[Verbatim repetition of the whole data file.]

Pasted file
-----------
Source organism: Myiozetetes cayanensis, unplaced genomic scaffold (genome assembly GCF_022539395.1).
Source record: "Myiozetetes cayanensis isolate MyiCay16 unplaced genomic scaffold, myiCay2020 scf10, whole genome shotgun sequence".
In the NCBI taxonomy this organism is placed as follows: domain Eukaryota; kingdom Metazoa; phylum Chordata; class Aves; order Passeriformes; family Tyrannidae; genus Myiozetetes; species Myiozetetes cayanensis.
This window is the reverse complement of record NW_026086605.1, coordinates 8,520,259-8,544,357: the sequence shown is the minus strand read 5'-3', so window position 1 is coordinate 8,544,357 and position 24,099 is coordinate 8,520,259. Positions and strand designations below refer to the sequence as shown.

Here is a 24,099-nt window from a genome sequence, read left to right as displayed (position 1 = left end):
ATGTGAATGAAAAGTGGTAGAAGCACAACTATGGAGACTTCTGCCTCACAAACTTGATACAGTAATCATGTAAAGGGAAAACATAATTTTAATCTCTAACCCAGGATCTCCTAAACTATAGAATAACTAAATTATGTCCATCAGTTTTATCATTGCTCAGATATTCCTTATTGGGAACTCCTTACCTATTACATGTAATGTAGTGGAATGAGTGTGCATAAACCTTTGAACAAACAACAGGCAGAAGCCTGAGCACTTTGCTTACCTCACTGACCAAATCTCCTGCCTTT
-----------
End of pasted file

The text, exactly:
Source organism: Myiozetetes cayanensis, unplaced genomic scaffold (genome assembly GCF_022539395.1).
Source record: "Myiozetetes cayanensis isolate MyiCay16 unplaced genomic scaffold, myiCay2020 scf10, whole genome shotgun sequence".
In the NCBI taxonomy this organism is placed as follows: domain Eukaryota; kingdom Metazoa; phylum Chordata; class Aves; order Passeriformes; family Tyrannidae; genus Myiozetetes; species Myiozetetes cayanensis.
This window is the reverse complement of record NW_026086605.1, coordinates 8,520,259-8,544,357: the sequence shown is the minus strand read 5'-3', so window position 1 is coordinate 8,544,357 and position 24,099 is coordinate 8,520,259. Positions and strand designations below refer to the sequence as shown.

Here is a 24,099-nt window from a genome sequence, read left to right as displayed (position 1 = left end):
ATGTGAATGAAAAGTGGTAGAAGCACAACTATGGAGACTTCTGCCTCACAAACTTGATACAGTAATCATGTAAAGGGAAAACATAATTTTAATCTCTAACCCAGGATCTCCTAAACTATAGAATAACTAAATTATGTCCATCAGTTTTATCATTGCTCAGATATTCCTTATTGGGAACTCCTTACCTATTACATGTAATGTAGTGGAATGAGTGTGCATAAACCTTTGAACAAACAACAGGCAGAAGCCTGAGCACTTTGCTTACCTCACTGACCAAATCTCCTGCCTTT